Huntington’s Chorea

Huntington disease (HD) is an incurable autosomal dominant central nervous system disease characterized by purposeless choreatic movements, behavior changes, and dementia. Psychiatric symptoms are very frequently present in the early stage of the disease, with onset commonly occurring prior to the onset of motor symptoms.19 The Neurobiological Predictors of Huntington’s Disease observation study (PREDICT-HD) evaluated 10 years of psychiatric symptoms demonstrating significant baseline and longitudinal differences between healthy controls and prodromal HD in depression, anxiety, hostility, and psychosis.20 The most frequently occurring psychiatric symptom of HD is depression.19

Carcinoid Tumor

Carcinoid tumors are the most commonly occurring neuroendocrine tumors in the gastrointestinal tract.21 These tumors often produce high levels of serotonin. Carcinoid syndrome commonly presents with recurrent diarrhea, flushing, and abdominal cramping. A retrospective cohort study of 1,269 patients with GI neuroendocrine tumors found that 40% of patients had at least a moderate anxiety score on a standardized measure for anxiety disorders.22 A National Institutes of Health survey of 663 neuroendocrine tumor patients (536 with carcinoid tumors) revealed that patients with recurrent carcinoid syndrome had much higher levels of anxiety compared with the general public.23 While new therapies continue to emerge, surgery and somatostatin analogs remain the mainstays of treatment.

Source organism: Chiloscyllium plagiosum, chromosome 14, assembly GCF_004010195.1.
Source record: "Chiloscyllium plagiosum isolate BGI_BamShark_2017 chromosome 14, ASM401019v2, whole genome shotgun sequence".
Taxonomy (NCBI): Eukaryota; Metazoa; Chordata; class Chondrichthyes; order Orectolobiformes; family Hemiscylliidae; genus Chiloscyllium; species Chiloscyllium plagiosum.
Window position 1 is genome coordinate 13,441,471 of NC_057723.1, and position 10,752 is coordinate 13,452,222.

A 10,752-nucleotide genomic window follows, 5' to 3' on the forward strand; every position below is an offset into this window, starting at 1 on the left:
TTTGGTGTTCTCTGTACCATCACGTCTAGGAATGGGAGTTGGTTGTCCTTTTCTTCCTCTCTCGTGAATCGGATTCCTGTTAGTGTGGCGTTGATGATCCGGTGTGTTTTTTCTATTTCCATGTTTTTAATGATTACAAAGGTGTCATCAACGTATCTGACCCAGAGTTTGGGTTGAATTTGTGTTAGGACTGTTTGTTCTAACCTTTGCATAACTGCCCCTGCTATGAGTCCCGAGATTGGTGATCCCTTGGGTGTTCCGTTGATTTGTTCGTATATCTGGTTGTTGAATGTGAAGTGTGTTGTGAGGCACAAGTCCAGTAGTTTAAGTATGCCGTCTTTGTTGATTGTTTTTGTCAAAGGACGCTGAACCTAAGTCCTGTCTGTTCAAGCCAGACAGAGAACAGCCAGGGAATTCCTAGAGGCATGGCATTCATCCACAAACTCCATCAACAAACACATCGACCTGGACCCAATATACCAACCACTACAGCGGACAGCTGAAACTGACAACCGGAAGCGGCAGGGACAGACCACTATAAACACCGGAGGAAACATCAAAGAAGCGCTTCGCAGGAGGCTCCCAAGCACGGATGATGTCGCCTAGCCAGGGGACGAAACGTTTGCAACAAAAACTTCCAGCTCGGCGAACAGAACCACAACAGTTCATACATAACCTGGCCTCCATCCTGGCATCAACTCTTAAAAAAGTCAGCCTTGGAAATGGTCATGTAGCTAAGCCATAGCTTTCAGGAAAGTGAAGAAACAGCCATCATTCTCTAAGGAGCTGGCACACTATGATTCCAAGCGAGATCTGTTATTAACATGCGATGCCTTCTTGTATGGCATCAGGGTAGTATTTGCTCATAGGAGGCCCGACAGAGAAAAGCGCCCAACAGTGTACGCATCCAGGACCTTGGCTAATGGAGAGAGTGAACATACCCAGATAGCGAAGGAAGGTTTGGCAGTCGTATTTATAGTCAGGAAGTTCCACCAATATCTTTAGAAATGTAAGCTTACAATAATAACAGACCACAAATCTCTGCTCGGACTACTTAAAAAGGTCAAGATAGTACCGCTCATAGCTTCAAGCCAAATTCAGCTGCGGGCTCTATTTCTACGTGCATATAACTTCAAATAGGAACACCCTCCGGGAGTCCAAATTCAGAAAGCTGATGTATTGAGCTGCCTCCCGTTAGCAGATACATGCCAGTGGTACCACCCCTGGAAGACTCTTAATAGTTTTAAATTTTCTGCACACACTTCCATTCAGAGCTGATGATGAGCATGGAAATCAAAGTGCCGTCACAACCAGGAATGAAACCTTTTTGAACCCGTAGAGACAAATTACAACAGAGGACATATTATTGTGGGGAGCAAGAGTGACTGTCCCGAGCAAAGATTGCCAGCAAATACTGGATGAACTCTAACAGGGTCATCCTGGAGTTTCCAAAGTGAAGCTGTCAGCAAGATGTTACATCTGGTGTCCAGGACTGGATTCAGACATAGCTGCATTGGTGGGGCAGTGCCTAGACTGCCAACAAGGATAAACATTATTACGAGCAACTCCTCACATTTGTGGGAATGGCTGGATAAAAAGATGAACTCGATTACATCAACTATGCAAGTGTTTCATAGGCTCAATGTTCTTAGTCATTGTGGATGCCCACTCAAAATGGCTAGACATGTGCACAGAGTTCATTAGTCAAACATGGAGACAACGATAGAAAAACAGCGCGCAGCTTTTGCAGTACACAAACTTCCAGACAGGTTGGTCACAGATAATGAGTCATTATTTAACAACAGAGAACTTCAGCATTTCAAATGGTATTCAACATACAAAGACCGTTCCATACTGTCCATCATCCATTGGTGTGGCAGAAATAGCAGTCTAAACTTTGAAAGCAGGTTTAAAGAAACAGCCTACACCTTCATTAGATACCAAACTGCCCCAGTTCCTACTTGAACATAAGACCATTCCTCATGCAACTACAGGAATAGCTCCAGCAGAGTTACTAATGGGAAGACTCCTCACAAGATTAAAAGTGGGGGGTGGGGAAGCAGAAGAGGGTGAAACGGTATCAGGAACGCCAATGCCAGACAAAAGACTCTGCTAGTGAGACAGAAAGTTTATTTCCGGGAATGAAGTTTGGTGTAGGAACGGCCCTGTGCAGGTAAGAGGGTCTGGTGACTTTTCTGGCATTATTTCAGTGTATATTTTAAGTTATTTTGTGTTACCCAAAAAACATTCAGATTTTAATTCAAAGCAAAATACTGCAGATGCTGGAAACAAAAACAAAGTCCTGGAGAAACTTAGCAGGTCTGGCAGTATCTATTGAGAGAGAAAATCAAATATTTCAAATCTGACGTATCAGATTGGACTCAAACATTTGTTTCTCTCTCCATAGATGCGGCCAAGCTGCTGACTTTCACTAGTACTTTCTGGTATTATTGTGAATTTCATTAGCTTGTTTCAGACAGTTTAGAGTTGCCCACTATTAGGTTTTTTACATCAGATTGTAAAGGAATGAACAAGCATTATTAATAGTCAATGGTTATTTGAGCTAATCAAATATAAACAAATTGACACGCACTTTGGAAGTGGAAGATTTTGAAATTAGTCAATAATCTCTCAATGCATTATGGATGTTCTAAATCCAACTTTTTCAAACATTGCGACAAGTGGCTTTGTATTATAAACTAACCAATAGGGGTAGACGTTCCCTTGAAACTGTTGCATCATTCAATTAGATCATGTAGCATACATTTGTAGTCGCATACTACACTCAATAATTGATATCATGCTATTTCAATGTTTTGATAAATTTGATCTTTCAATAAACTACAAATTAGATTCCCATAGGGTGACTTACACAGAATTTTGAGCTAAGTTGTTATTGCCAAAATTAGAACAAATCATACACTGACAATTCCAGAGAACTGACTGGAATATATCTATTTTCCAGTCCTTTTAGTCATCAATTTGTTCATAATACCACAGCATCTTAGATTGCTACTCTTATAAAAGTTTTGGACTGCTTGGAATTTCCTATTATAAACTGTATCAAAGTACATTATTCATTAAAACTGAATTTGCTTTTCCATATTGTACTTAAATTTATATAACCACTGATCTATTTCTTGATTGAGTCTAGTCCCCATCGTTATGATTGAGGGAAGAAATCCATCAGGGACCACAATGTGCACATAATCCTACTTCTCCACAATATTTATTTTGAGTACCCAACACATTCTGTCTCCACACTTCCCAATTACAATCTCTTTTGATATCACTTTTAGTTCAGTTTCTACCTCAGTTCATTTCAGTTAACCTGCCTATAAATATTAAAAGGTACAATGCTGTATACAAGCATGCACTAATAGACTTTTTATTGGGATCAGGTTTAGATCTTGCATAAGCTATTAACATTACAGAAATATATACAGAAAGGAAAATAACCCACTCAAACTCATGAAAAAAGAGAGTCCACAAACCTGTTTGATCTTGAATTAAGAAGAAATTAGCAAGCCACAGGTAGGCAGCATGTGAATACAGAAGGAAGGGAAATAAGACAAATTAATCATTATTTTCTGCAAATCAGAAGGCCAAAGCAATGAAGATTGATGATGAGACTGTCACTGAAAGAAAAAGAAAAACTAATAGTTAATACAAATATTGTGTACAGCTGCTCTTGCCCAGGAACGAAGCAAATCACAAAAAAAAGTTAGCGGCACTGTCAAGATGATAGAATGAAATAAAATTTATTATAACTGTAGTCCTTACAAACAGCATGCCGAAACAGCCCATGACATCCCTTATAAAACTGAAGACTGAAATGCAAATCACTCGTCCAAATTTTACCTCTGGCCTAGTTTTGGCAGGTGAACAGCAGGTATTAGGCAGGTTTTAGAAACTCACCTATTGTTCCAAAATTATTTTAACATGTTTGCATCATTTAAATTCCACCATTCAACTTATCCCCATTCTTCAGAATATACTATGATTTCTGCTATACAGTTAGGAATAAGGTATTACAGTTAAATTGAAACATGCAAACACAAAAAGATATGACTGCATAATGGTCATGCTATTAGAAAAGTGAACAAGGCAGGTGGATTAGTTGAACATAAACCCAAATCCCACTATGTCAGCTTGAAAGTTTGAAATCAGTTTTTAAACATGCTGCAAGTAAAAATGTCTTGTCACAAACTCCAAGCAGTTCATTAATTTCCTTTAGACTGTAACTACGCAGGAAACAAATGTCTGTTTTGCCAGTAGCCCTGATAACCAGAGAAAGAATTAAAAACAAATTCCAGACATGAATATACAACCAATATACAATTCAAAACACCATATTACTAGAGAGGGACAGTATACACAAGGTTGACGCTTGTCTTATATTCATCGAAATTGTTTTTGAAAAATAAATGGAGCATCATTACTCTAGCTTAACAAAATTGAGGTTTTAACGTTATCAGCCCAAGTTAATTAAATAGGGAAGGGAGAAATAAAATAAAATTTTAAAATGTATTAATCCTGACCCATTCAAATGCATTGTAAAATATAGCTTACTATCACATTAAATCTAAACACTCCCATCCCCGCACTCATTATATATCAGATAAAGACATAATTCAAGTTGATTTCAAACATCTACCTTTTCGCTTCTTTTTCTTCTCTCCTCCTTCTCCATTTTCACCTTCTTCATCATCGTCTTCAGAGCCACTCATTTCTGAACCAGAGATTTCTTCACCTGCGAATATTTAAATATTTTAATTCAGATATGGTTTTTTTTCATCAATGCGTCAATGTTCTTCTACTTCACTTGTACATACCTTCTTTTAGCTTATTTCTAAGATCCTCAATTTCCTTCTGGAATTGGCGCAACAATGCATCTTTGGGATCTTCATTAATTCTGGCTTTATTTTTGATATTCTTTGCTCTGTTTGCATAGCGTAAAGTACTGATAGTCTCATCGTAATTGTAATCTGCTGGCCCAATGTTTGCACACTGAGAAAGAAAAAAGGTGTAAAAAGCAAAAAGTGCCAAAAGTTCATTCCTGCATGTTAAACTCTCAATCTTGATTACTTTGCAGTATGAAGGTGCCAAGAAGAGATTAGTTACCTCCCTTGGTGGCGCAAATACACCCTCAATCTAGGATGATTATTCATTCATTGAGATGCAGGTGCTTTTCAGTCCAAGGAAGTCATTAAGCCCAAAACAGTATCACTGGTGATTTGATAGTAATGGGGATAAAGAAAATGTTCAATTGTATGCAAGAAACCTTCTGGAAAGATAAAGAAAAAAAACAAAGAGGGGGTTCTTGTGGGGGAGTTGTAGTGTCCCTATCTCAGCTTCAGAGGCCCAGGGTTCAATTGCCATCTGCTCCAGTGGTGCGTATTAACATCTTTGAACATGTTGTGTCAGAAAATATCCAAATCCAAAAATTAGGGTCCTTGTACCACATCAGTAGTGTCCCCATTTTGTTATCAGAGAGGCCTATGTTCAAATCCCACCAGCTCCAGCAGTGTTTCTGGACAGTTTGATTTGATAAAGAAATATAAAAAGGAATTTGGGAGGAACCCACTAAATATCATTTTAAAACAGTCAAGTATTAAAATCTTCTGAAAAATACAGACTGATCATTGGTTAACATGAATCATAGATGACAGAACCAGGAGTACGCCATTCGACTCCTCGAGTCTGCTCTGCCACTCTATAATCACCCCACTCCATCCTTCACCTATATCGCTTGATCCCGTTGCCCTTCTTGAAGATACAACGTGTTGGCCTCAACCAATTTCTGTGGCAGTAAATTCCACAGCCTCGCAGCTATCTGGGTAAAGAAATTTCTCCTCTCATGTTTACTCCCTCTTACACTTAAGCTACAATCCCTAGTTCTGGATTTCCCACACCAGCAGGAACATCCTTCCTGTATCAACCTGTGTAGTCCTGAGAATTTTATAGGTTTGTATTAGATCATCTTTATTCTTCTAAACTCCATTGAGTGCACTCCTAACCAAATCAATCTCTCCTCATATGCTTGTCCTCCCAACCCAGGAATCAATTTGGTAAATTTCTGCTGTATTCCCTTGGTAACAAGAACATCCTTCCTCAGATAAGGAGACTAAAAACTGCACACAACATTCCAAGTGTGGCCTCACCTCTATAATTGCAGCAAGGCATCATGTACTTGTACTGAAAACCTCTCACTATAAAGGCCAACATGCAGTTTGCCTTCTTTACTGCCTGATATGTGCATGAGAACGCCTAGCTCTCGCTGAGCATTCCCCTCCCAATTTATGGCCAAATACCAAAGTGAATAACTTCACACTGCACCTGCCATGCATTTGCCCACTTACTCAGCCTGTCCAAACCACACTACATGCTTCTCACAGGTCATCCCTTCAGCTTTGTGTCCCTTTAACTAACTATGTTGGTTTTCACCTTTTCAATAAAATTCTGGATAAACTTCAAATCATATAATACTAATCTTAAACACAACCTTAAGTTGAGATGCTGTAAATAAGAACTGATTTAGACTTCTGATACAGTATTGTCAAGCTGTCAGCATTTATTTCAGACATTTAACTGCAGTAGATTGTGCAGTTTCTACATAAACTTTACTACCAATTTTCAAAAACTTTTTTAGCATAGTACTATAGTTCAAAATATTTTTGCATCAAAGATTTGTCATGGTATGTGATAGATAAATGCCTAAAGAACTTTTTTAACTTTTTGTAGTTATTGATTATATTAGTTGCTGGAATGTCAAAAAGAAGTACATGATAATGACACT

B12 Deficiency